Thursday, April 10, 2014

No, the government's debt isn't out of control (and, yes, we should worry about unemployment)

For the last several years (since the fear of an economic meltdown passed, really) it's been almost a truism in America that government debt is out of control. This has been what serious people say and repeat and focus on, despite the fact that the economy has never fully recovered since the crisis. Despite the continued economic malaise, people on the left and right have called for the government to cut spending, and many cuts were indeed made (hence the sequester, debt ceiling stand-offs, etc). Even back in 2009 President Obama made the dumb mistake of saying that, as families were tightening their belts, so too should the federal government. With the economy still far from healthy, you still hear people saying that government outlays are still too great. This, from Utah Rep Ken Ivory, is a great example:

The rest of our conversation is here. For the record, currently the US spends 6% of its budget on interest payments and 19% on the military (see here). Rather than reply and argue this each time it comes up, I thought I'd present three charts here that help us gain a general sense of economic history. The data and figures come from the wonderful FRED database, which can be used by all.

First, I'll present a time series of total federal debt (the red line, right axis) and interest payments on this debt (the blue line, left axis) as a percentage of GDP:

Couple large features. Notice the large increase in debt (red line) during the second world war, and then the notable decrease through the 1950s-1970s. Indeed, the federal debt increased quite rapidly during the crisis of 2008-2010 because of TARP, ARRA, unemployment benefits, food stamps, Medicaid, and other social safety net mechanisms that kicked in during the downturn. For sure, gross federal debt of 60% is high in historical terms, but it was half again as high during WWII and this didn't result in economic catastrophe. Also notice the concavity (ie, the change of the change) of the red line over the last year. This means the deficit has most recently been shrinking, not growing. Another barometer for how dangerous the situation is is how much interest is being paid on the debt. This is true not only because more debt means more debt is being charged interest, but also because the interest rate goes up on the debt as one becomes more of a credit risk. BUT, note how the amount of interest paid by the US (relative to the size of the economy) was twice as high throughout the 1980s and 1990s (blue line) as it is now. If investors were worried about the US defaulting on its debt, they wouldn't be lending it money for a paltry ~2.65% (for 10 years).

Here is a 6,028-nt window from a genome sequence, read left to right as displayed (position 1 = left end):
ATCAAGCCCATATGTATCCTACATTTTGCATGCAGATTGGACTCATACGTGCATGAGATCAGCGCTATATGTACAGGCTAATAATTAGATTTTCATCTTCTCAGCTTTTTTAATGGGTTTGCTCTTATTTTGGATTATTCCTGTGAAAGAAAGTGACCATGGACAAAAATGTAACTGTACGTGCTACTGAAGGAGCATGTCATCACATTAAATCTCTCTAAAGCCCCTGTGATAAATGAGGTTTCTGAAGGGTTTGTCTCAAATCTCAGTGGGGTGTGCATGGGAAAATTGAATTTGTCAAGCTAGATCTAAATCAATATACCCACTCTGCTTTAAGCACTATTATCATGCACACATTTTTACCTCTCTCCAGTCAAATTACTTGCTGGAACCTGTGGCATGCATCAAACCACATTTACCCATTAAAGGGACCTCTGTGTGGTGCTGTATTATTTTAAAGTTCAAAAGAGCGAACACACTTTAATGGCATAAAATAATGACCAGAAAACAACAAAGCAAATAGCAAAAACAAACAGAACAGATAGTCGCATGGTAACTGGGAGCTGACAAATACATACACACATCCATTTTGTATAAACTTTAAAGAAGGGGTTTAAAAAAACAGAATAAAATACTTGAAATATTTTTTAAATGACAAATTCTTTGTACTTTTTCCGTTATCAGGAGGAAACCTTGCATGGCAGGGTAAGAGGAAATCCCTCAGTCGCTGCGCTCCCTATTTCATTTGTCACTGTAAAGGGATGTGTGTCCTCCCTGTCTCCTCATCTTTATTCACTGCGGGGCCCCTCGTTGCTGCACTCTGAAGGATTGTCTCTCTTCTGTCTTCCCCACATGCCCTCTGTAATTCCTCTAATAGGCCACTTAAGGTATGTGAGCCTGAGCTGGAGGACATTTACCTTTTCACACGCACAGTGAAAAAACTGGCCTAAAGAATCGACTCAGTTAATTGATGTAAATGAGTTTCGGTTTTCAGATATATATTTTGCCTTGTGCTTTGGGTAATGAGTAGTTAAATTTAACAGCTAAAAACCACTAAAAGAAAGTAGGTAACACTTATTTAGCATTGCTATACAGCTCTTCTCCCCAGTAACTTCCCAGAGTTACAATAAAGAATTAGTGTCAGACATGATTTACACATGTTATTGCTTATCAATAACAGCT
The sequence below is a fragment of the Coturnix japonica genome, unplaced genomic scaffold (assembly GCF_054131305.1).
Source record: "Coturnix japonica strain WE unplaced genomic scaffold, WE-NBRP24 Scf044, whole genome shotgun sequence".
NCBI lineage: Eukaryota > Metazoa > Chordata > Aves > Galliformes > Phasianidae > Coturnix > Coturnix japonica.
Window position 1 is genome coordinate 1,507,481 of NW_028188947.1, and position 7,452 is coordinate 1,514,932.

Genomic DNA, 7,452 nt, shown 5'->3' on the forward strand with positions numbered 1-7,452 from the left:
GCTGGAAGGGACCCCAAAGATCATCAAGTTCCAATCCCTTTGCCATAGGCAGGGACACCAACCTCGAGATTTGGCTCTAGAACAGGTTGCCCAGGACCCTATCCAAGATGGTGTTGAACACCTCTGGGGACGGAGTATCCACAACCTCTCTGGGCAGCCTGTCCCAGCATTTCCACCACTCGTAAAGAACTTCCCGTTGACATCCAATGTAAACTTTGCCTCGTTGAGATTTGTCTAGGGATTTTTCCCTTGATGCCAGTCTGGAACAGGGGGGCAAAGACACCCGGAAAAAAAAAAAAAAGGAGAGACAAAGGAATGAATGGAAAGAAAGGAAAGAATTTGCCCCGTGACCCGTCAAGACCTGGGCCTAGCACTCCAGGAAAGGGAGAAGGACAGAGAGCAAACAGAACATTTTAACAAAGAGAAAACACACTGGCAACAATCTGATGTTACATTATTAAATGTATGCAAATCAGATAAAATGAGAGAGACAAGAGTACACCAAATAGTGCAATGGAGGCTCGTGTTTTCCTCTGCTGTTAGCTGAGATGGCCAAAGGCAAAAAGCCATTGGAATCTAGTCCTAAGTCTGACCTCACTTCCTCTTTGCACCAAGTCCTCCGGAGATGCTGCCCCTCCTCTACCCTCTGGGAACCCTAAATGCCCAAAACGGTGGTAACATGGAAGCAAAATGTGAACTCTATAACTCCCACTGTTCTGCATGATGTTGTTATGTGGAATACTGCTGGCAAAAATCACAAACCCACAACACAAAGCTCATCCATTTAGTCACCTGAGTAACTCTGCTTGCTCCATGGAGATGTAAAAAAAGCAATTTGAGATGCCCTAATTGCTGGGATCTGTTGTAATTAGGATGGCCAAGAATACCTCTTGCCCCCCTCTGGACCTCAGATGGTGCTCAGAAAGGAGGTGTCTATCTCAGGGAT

Another general claim made by many is that inflation is out of control and that 1) the government is trying to inflate away its debt, 2) that it is thus can't be trusted with any more debt, and 3) that we should thus again tie the dollar to gold. I'll let FRED speak to this. Here's a time series of the inflation rate (sans the volatile food and energy):

Note that inflation is currently at almost a fifty year low, and there are even good arguments that more inflation is needed at present.

Finally, to demonstrate that worries about debt and inflation are not only overblown, but also distracting us from a larger crisis, here is a time series of the median duration of unemployment in the US (ie, half of the unemployed at any given time have unemployed longer than the median duration and half for a shorter time).

So, the median unemployed person has currently been out of work for ~15 weeks, whereas the highest rate previously was around 10 weeks (gray bars are recessions). The gist is that the country hasn't seen an unemployment crisis anything close to our current situation for 50+ years (and likely since the 1930s).

Considering these three charts, why would anyone be worried about the debt or inflation instead of the unemployment crisis?

Note: I chose this measure of unemployment because the simple unemployment rate masks how many people are moving into and out of the labor market at any given time. I would have used the U-6 rate, but the FRED database didn't have it in a long time series.

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